Friday, April 12, 2024

How Patient Engagement Can Reduce Brand Launch Risks

Today’s guest post comes from Jessica Lens, Chief Patient Experience Officer at CareMetx.

Jessica discusses the challenges of patient nonadherence. She then outlines how manufacturers can build adherence into their patient services program to increase patient engagement.

To learn more about enhancing patient engagement and adherence, download CareMetx's new report: Driving Brand Success: Minimize Risk and Capture Missed Value from Patient Engagement and Adherence.

Read on for Jessica’s insights.

How Patient Engagement Can Reduce Brand Launch Risk
By Jessica Lens, Chief Patient Experience Officer, CareMetx

Drawing on over 11 years of experience in supporting patient services programs, CareMetx has consistently observed a pivotal insight: programs that actively engage patients, promoting better medication adherence, not only capture previously overlooked value but also set their brands on a path of positive growth. However, adherence is commonly deprioritized in the design of a therapy’s patient services program. This is a situation that risks undermining the commercial success of a treatment.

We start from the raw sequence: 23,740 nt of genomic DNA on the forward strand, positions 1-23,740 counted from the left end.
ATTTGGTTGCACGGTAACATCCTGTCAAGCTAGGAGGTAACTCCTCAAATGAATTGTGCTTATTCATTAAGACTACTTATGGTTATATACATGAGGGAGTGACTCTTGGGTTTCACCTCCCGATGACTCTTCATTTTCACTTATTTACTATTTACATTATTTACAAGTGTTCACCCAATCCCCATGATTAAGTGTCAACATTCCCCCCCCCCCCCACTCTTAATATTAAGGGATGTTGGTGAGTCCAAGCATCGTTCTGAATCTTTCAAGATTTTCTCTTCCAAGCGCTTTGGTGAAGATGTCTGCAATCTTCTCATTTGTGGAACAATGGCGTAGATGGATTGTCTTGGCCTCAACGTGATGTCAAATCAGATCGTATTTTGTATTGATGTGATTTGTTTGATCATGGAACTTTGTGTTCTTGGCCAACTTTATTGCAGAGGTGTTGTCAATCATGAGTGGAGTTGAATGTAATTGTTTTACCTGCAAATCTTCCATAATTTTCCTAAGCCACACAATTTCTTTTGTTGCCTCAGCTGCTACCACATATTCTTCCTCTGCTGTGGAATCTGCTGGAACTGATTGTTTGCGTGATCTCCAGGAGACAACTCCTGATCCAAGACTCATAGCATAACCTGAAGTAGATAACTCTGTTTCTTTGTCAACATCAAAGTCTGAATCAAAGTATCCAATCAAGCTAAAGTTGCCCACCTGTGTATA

Our latest report—Driving Brand Success: Minimize Risk and Capture Missed Value from Patient Engagement and Adherence—not only offers a comprehensive exploration of this topic, but also equips manufacturers with practical tools to implement patient engagement and adherence effectively.


When patients skip doses, take the wrong dose, or otherwise deviate from a prescribed therapy regimen, they’re unlikely to achieve optimal outcomes from a medication. Though any drug can face adherence hurdles, it’s especially problematic for specialty medications that may have complex administration regimens, product handling, self-injections or infusions.

During pre-launch solution design, manufacturers tend to prioritize therapy access and affordability solutions. This often involves simplifying the process of verifying benefits—enabling quicker therapy initiation—and easing the enrollment in patient assistance programs to minimize out-of-pocket expenses.

However, these efforts may fall short if they fail to incorporate adherence strategies as a core component. Without this, patient medication-taking behaviors and beliefs can derail treatment. This disruption often leads to a cascade of consequences: diminished drug efficacy, unmet patient health expectations and ultimately, a decrease in refill rates. While the importance of integrating adherence into patient services programs is widely acknowledged in theory, the practical application of this understanding is often lacking, resulting in programs that do not fully facilitate optimal medication use.


After spending significant time and budget to develop a new medication, manufacturers recognize that they only have one opportunity for a successful launch—especially when it comes to gaining provider acceptance.